• Name
  • State of Issue
  • Date of Birth (with weekday)
  • Date of Death (with weekday)
  • Est. Age at Death (years, months)
  • Confirmation (verified / unverified)
  • Last Residence (City, County, State, ZIP, Latitude and Longitude

NEHGS (marked as $ requires subscription at Steve Morse's website, but I was able to make a search as an (unpaid) registered user)

  • Name
  • Date of Birth
  • Date of Death
  • Social security number
  • State Issued
  • Est. Age at Death (years, months)
  • Last Residence (City, State, ZIP)
  • Last Residence (County)
  • Payment Location (City, State, ZIP) [Last Benefit]
  • Payment County [Last Benefit]

Rootsweb

Due to sensitivities around the information in this database, the Social Security Death Index collection is not available on our free Rootsweb service but is accessible to search on Ancestry.com.

World Vital Records ($ - requires subscription)

This list of fields was taken from their collection description.

  • Social security number
  • Name
  • Date of birth
  • Date of death
  • State or county of residence (prior to Mar 1988)
  • ZIP code of last residence
  • ZIP code of lump sum payment (Prior to 1939) [Last Benefit]

Background and bibliography

As of March 27 2014, access to the Death Master File is limited to parties that have been certified. For more information see:

These earlier posts discuss the reduction in scope of the information available from a search of the SSDI:

For general information and history:


On her blog The Legal Genealogist, Judy G. Russell wrote about Ordering the SS-5 (posted on May 31, 2013).

...the SSA has made it harder to get the very information most useful from the SS-5 forms: the date and place of birth and the names of the parents. Here’s what the SSA says now: “under our current policy, we do not release the parents’ names on an SS-5 application unless the parents’ are proven deceased, have a birth date more than 120 years ago, or the number holder on the SS-5 is at least 100 years of age.”

She also says:

In a large number of cases, people who have ordered SS-5 forms since 2011 have found the copies they receive have had the names of the parents redacted (blacked out) and even on occasion the date and place of birth as well. To avoid that, you need to provide evidence that the parents are deceased, or that they would have been born more than 120 years ago, unless the person whose SS-5 you’re ordering was born more than 100 years ago. And, again, there’s no way to attach that proof in the online system.

She recommends sending in the printed SSA-711 form with supporting evidence to avoid getting redacted records. The end of her post also has recommendations for information you can send in if you need to appeal.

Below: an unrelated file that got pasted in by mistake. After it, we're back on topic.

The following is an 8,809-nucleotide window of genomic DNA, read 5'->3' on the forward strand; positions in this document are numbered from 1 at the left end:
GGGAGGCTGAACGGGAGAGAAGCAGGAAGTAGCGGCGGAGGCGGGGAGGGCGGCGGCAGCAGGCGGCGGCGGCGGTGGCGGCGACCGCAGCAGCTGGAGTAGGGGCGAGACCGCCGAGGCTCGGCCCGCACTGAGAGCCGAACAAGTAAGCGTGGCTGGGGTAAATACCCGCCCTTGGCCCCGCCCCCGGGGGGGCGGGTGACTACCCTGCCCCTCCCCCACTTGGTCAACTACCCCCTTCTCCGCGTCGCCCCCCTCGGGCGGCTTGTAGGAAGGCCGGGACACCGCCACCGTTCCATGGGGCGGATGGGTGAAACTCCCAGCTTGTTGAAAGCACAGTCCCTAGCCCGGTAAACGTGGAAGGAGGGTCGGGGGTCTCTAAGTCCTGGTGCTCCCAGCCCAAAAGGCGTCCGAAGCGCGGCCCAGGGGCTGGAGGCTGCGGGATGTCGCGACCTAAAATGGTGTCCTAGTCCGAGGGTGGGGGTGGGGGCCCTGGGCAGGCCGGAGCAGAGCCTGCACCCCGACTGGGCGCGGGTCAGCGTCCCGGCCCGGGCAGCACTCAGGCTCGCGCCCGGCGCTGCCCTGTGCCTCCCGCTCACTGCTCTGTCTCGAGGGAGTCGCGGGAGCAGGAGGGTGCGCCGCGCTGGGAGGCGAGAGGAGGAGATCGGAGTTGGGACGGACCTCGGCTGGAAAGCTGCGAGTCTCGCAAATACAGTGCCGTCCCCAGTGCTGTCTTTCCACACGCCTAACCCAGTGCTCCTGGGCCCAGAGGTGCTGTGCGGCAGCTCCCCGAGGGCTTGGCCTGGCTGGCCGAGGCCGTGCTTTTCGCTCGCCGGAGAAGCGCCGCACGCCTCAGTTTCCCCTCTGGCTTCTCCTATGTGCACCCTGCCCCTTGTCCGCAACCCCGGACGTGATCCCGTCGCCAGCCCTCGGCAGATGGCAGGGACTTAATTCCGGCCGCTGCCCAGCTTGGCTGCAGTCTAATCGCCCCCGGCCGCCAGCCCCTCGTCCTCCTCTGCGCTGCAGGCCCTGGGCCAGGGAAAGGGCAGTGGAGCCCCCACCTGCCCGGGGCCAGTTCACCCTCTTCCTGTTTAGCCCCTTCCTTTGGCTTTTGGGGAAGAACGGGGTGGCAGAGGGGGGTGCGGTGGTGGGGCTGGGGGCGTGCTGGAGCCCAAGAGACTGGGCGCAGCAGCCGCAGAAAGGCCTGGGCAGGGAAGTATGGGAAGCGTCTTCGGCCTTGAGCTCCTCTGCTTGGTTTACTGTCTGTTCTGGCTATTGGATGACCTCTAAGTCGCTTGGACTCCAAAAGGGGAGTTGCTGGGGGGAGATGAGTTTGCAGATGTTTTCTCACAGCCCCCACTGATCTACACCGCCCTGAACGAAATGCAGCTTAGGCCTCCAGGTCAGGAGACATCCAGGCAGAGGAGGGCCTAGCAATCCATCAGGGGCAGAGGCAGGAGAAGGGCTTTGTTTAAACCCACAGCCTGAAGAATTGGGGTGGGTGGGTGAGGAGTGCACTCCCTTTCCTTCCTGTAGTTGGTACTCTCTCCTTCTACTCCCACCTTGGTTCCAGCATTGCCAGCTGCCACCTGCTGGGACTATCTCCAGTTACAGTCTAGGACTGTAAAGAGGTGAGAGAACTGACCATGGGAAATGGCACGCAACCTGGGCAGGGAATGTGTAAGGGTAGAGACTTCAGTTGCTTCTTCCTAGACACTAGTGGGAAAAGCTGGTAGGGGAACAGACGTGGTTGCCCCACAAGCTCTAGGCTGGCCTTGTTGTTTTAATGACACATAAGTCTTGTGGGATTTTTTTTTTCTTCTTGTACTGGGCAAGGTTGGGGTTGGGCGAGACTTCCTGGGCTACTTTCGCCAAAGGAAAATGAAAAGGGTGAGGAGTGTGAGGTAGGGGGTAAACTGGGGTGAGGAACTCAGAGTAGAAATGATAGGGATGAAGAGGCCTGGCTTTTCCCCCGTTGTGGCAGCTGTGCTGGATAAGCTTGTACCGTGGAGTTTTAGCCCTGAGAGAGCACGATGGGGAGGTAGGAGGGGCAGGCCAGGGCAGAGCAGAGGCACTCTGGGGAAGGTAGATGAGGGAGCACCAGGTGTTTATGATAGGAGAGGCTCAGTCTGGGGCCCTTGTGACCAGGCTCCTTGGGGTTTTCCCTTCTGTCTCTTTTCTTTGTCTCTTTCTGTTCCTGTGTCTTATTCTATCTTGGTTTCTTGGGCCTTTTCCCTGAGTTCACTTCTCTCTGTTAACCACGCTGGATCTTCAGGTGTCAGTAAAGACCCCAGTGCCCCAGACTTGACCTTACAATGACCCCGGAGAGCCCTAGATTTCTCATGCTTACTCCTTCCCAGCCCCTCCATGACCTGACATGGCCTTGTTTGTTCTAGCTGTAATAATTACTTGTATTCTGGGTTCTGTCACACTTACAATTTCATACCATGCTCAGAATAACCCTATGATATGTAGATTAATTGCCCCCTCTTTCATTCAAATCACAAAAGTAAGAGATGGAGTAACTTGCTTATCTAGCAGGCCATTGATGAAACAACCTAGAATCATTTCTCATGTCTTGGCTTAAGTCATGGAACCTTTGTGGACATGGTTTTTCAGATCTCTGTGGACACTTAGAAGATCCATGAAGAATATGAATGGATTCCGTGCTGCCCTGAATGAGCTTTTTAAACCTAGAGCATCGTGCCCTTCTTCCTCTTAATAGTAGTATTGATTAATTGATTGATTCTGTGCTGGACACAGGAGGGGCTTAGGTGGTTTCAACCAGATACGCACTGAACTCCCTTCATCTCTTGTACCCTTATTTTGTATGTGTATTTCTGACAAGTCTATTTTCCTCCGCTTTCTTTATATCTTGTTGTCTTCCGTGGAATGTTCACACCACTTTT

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The Social Security Death Index is commonly used for information about birth and death dates, state of SSN issuance and state of death. This information can be quite useful in its own right and is an easily accessible post-1940 source of nationwide information, unlike the Census, which is lagged by decades for privacy reasons.

But it's just an index to a treasure trove of information. Many people who do genealogy are unaware that there is any information beyond the index, but it can be a very valuable tool for researching 20th century relatives. Beyond the basic vital stats of the index, you can request the Social Security Application Form SS-5 of the person in the index. The Form SS-5 provides more detailed information about the person being search:

  • Full name
  • Full name at birth, including maiden name
  • Present mailing address
  • Age at last birthday
  • Date of birth
  • Place of birth (city, county, State)
  • Father's full name
  • Mother's full name, including maiden name
  • Sex
  • Race as indicated by the applicant
  • Whether the applicant ever applied for Social Security or Railroad Retirement before
  • Current employer's name and address
  • Date signed
  • Applicant's signature

The request qualifies under FOIA, so you do not need to establish or assert any familial connection. You can even request information on people not listed in the Index, if they are dead (which you must establish by documentation unless their birth was 120+ years ago). Note that there is a moderate fee. The request is made with Form SSA-711.

Separately, please note that if you can prove familial link and death, then you can spend a little more money and apply for an earnings report that includes the names and addresses of all employers using Form SSA-7050. This firm is especially helpful for a person with a very recent gap in their family history (e.g. early death, family dissolution, non-marital event).